Jennie goes on to talk about my middle school voice and the empathy you have to have for your readers—particularly when you write for kids. Jennie says, “God bless all the middle school teachers!” We talk about the love scenes I write between my main characters Bernadette and Logan (or Lucas, as Jennie had stuck in her brain that afternoon). I can remember very clearly going through all the emotions of a middle school romance. I think most people (rightly so) have blocked their middle school experience. Let’s face it, it’s awkward and slightly traumatic, and that’s on the best of days. But I think the point that Jennie is making is that I write well for middle school readers because I can identify and relate to them. (What does that say about me?!) And that’s what all writers need to tap into—the brain of their readers. What do they feel? What would they say? And how does reading your book help them?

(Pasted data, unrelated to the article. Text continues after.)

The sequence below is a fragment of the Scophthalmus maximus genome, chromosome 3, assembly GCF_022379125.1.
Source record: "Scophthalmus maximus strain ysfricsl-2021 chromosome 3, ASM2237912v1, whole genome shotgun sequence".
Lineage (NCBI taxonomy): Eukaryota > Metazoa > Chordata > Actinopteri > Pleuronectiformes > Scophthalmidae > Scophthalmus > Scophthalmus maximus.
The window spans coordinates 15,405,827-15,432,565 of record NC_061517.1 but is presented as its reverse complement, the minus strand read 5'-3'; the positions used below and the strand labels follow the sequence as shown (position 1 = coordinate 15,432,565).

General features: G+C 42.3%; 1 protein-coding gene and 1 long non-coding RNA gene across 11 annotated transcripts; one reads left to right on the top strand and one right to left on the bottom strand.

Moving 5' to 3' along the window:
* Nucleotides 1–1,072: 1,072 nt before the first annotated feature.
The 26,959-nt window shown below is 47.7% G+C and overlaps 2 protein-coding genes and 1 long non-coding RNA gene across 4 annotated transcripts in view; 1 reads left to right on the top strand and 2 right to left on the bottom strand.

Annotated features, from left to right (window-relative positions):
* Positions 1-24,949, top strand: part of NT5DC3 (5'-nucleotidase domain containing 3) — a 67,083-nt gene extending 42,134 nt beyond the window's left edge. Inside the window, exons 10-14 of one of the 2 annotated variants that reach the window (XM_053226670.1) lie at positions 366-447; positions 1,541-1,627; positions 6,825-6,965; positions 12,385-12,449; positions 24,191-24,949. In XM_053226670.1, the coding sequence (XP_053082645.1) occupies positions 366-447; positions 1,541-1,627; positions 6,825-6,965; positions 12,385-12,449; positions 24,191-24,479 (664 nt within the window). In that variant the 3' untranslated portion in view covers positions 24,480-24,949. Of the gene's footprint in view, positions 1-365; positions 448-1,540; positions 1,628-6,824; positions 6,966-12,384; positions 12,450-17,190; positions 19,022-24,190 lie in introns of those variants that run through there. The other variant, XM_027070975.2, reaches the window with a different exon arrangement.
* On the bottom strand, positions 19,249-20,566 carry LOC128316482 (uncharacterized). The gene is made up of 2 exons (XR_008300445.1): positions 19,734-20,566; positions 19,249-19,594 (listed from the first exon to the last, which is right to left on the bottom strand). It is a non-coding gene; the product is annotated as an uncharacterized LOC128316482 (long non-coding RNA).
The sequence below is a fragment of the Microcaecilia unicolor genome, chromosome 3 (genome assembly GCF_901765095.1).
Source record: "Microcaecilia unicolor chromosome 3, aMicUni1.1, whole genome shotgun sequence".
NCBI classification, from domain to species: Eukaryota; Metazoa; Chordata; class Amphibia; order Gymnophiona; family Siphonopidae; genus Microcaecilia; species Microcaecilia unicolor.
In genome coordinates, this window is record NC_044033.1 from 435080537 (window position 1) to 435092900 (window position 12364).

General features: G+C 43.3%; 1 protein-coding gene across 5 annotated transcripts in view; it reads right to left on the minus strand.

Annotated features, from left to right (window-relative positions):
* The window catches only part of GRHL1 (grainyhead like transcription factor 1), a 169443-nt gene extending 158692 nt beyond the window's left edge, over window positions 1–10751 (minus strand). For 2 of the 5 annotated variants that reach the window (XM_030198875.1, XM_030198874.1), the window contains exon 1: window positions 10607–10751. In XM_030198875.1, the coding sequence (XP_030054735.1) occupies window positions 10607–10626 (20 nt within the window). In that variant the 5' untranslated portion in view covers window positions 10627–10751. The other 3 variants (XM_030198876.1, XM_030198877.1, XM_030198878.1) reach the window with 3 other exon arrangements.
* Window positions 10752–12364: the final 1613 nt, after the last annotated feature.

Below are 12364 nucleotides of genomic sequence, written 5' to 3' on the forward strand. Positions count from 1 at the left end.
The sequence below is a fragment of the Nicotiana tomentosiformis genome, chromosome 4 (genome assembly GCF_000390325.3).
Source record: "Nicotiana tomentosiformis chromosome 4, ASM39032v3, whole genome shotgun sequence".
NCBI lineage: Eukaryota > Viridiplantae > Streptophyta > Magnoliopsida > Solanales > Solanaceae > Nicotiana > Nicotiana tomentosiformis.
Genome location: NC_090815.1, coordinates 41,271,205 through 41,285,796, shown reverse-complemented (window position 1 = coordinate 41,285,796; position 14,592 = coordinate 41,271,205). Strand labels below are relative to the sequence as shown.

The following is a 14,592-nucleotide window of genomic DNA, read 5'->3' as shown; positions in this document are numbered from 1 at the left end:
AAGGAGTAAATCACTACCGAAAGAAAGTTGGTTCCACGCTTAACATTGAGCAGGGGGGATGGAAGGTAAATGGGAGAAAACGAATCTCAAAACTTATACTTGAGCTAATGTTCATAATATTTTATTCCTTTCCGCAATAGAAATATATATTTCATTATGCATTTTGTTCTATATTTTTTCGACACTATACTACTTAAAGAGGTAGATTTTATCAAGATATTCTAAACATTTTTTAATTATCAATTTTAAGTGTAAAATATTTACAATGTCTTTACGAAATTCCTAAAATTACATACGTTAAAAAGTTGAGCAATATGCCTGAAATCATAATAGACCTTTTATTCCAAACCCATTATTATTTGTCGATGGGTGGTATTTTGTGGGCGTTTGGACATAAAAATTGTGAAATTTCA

We also talk about connecting with your potential readers. At the time we recorded this I was in Dan Blank’s mastermind group where we were talking about this same thing. Being a former 9th grade teacher, I just naturally gravitate towards people like teachers, librarians, etc… and I talk about how I connected with a former colleague from the English department at my old school who was now teaching middle school English. Plus I had a pretty cool idea for reaching readers!

If you have a message—which all writers do—and you are writing for kids, you can’t let the adult voice creep in. So, Jennie and I work our way around the smallest adult-sounding phrase in my story: different is cool. And we finesse those three little words until we have wrung out all the “adult.”